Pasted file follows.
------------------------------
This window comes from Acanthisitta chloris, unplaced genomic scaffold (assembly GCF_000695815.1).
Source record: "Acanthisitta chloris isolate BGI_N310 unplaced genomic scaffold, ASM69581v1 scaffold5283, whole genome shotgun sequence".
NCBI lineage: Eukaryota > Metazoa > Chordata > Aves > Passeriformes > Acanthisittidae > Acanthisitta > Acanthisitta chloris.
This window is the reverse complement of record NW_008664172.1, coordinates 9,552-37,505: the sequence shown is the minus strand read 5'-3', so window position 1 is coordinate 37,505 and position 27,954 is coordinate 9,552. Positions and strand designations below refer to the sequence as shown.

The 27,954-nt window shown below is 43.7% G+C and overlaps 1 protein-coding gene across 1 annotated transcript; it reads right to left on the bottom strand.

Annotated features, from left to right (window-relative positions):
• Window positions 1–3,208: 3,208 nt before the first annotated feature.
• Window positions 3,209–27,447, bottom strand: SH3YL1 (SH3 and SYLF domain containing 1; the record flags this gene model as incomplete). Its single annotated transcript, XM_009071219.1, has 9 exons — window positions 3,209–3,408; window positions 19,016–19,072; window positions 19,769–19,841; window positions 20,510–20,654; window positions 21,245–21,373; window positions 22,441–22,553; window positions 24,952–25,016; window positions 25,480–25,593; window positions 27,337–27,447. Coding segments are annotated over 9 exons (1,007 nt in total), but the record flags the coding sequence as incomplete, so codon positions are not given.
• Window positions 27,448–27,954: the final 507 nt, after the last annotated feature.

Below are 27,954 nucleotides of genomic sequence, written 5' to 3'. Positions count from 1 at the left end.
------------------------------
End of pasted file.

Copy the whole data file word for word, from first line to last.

This window comes from Acanthisitta chloris, unplaced genomic scaffold (assembly GCF_000695815.1).
Source record: "Acanthisitta chloris isolate BGI_N310 unplaced genomic scaffold, ASM69581v1 scaffold5283, whole genome shotgun sequence".
NCBI lineage: Eukaryota > Metazoa > Chordata > Aves > Passeriformes > Acanthisittidae > Acanthisitta > Acanthisitta chloris.
This window is the reverse complement of record NW_008664172.1, coordinates 9,552-37,505: the sequence shown is the minus strand read 5'-3', so window position 1 is coordinate 37,505 and position 27,954 is coordinate 9,552. Positions and strand designations below refer to the sequence as shown.

The 27,954-nt window shown below is 43.7% G+C and overlaps 1 protein-coding gene across 1 annotated transcript; it reads right to left on the bottom strand.

Annotated features, from left to right (window-relative positions):
• Window positions 1–3,208: 3,208 nt before the first annotated feature.
• Window positions 3,209–27,447, bottom strand: SH3YL1 (SH3 and SYLF domain containing 1; the record flags this gene model as incomplete). Its single annotated transcript, XM_009071219.1, has 9 exons — window positions 3,209–3,408; window positions 19,016–19,072; window positions 19,769–19,841; window positions 20,510–20,654; window positions 21,245–21,373; window positions 22,441–22,553; window positions 24,952–25,016; window positions 25,480–25,593; window positions 27,337–27,447. Coding segments are annotated over 9 exons (1,007 nt in total), but the record flags the coding sequence as incomplete, so codon positions are not given.
• Window positions 27,448–27,954: the final 507 nt, after the last annotated feature.

Below are 27,954 nucleotides of genomic sequence, written 5' to 3'. Positions count from 1 at the left end.